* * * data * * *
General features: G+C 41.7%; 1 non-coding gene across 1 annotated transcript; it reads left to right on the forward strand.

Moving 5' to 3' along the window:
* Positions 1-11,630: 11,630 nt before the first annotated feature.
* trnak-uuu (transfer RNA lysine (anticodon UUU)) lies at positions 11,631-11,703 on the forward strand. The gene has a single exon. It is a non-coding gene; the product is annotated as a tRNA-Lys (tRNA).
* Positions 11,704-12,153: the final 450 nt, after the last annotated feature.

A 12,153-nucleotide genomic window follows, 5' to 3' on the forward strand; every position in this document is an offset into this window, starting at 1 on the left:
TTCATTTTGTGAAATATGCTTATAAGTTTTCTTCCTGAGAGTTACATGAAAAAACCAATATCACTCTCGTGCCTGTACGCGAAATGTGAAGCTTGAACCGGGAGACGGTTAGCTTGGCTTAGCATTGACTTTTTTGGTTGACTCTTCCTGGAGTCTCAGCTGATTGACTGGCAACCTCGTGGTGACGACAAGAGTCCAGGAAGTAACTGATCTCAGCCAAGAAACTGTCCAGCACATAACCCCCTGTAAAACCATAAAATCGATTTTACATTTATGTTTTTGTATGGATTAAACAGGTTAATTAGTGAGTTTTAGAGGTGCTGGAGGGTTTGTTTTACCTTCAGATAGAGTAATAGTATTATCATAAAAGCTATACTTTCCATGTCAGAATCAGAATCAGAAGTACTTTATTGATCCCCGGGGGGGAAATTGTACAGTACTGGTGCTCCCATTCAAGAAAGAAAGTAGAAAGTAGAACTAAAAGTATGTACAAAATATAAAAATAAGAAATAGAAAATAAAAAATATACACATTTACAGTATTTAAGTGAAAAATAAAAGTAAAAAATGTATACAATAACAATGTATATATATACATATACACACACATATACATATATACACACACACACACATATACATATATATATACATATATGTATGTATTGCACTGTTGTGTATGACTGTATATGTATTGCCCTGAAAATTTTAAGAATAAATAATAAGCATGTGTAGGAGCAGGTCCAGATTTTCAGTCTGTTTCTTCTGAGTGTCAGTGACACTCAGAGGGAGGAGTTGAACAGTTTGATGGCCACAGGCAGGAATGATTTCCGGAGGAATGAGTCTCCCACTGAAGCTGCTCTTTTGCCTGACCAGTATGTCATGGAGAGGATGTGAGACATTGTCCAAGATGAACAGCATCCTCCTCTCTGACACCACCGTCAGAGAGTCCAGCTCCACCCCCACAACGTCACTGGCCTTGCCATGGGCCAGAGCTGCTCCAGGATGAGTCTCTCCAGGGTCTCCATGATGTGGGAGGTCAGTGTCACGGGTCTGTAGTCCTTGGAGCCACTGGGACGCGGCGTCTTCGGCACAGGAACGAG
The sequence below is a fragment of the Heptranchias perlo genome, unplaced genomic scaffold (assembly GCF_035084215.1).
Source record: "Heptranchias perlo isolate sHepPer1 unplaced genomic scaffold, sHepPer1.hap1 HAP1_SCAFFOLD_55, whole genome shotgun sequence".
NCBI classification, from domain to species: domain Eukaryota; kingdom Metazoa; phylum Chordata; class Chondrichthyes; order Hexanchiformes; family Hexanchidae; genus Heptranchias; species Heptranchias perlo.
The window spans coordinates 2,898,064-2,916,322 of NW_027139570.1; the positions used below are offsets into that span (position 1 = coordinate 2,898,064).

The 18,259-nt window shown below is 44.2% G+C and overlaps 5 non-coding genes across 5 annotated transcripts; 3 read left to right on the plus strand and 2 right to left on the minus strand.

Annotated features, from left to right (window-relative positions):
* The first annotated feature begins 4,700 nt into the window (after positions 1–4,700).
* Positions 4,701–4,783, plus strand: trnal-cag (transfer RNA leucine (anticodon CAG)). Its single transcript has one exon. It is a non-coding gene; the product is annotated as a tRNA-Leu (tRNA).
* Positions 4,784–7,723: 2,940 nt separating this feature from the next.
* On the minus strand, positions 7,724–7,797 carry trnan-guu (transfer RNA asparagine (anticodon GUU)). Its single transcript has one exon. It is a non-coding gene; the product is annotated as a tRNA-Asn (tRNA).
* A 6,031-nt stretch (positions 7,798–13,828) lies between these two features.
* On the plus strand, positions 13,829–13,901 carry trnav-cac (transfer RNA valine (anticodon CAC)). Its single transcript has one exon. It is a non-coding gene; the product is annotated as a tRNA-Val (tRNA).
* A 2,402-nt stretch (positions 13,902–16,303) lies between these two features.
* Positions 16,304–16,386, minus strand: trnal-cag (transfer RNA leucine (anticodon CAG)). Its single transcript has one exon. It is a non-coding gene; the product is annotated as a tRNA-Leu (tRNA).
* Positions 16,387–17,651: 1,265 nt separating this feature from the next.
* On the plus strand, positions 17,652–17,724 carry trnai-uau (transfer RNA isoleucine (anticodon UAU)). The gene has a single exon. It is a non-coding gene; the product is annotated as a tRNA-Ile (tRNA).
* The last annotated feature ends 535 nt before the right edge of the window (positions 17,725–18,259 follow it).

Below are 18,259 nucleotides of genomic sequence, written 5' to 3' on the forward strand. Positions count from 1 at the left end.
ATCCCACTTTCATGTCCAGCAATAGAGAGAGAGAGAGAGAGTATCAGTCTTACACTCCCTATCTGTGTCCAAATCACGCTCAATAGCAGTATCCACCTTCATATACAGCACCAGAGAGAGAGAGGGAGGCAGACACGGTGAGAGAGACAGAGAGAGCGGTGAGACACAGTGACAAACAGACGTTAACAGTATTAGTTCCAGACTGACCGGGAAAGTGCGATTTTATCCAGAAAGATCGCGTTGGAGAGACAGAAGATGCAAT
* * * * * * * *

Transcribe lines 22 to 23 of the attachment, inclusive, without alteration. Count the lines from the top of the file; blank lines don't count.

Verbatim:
* Positions 16,387–17,651: 1,265 nt separating this feature from the next.
* On the plus strand, positions 17,652–17,724 carry trnai-uau (transfer RNA isoleucine (anticodon UAU)). The gene has a single exon. It is a non-coding gene; the product is annotated as a tRNA-Ile (tRNA).